Posted by Rachel Lucas
Medical professionals – including dentists – could be set to receive an extra £500 million per year as part of the government’s drive to clamp down on so-called “health tourists”.
The health secretary Jeremy Hunt announced on Tuesday (October 22nd) details of a study which looked specifically into how migrants tended to use the NHS.
It is estimated in the report that around £388 million is spent on those who find themselves needing care while in the UK who should actually be paying, but are then not processed and charged.
Furthermore, the study found that only 16 per cent of this figure is actually recovered.
Another problem is people who deliberately travel to the UK with the intention of getting free treatment on the NHS – which costs the country anything between £70 million and £300 million every year.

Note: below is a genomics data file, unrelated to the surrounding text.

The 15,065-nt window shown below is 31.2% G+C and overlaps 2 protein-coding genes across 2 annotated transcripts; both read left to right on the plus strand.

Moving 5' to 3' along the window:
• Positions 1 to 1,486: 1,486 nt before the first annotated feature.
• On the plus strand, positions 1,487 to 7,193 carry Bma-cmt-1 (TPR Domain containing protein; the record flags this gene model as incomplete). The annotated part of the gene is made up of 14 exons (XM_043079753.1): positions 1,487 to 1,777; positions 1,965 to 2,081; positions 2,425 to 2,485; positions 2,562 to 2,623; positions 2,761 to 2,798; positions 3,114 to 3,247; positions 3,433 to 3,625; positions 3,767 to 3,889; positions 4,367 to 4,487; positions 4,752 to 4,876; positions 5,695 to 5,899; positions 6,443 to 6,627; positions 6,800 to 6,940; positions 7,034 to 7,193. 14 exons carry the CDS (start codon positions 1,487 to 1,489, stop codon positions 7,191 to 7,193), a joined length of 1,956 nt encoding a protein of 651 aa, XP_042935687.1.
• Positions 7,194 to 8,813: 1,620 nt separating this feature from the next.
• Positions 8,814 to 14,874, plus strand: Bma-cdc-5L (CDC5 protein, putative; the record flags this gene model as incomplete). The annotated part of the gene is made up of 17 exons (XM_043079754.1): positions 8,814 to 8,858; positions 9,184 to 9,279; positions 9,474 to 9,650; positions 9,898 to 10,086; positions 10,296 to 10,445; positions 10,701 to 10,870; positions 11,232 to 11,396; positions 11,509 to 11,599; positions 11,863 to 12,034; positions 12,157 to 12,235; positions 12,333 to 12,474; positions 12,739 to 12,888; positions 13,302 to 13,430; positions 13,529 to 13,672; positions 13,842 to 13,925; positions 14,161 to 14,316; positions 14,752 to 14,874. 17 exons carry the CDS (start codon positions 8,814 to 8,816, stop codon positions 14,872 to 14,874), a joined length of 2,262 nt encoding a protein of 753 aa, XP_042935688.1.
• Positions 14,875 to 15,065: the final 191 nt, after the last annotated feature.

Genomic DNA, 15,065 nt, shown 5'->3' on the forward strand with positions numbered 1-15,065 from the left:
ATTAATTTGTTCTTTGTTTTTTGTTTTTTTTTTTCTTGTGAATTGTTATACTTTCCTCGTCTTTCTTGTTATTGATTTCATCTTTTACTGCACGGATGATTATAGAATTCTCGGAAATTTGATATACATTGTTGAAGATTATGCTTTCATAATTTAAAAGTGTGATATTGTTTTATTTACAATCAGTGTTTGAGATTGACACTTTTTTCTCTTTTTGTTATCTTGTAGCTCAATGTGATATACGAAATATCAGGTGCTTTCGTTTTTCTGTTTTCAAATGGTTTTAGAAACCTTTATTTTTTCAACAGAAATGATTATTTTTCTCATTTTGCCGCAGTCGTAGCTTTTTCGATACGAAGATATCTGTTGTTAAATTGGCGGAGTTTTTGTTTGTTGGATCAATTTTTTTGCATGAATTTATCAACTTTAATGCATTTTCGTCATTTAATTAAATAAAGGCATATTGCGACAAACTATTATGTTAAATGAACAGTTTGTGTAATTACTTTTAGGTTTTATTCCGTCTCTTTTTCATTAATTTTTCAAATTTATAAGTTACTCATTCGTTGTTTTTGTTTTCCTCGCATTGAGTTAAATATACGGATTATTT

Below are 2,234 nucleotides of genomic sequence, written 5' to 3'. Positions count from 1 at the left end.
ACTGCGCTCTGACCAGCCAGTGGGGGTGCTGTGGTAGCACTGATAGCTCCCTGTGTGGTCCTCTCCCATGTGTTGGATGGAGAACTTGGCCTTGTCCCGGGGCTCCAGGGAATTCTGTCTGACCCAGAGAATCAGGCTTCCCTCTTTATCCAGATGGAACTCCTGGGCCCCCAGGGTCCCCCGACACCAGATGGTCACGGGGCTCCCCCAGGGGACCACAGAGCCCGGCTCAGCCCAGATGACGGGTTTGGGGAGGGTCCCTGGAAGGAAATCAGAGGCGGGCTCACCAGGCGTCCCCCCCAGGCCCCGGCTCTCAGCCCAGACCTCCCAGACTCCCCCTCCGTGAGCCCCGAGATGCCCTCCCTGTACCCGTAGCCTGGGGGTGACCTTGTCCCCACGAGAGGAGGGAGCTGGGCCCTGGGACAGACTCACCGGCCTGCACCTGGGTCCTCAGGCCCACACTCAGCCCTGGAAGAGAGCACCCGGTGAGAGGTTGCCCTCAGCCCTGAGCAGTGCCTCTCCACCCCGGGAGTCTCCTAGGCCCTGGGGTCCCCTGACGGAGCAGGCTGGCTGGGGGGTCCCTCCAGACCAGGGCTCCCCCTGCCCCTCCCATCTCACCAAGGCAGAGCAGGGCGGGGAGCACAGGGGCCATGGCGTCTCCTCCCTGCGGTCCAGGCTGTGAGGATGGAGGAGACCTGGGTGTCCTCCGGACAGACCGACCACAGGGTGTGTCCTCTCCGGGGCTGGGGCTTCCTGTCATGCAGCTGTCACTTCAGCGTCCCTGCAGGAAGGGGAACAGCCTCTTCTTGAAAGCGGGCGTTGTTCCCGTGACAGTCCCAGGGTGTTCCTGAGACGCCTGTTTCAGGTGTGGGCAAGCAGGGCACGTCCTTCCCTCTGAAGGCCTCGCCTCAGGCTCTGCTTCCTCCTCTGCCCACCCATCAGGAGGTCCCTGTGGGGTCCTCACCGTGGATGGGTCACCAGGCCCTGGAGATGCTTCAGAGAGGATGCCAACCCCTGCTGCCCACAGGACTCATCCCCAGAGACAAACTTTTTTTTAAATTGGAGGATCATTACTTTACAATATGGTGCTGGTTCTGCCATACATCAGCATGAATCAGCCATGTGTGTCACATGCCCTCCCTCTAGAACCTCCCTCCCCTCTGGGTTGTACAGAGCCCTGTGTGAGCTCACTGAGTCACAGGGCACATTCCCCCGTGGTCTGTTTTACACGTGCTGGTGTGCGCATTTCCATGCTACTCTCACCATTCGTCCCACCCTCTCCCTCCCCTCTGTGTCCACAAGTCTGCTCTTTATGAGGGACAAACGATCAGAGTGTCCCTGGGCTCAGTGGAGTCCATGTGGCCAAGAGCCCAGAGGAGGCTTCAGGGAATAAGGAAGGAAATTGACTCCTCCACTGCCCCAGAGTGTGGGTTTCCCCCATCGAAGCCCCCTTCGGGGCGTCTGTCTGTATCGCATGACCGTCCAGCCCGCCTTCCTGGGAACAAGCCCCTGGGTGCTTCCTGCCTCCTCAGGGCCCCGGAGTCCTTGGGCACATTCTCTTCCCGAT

The government has said that this figure can be “significantly reduced” by developing a better cost recovery system and introducing measures designed to deter such abuse from happening.
Mr Hunt said: “Having a universal health service free at the point of use rightly makes us the envy of the world, but we must make sure the system is fair to the hardworking British taxpayers who fund it.”
As part of proposed changes to the Immigration Bill, migrants will be forced to pay a surcharge in order to access NHS healthcare – which it is believed will generate around £200 million per year.
Meanwhile, it is also hoped that the charge will act as a deterrent to many more people coming in from overseas to receive free treatment – potentially saving £300 million each year.
The government has said that even if only three-quarters of this combined figure is recovered, it would still pay for the salaries of thousands of health professionals’ salaries.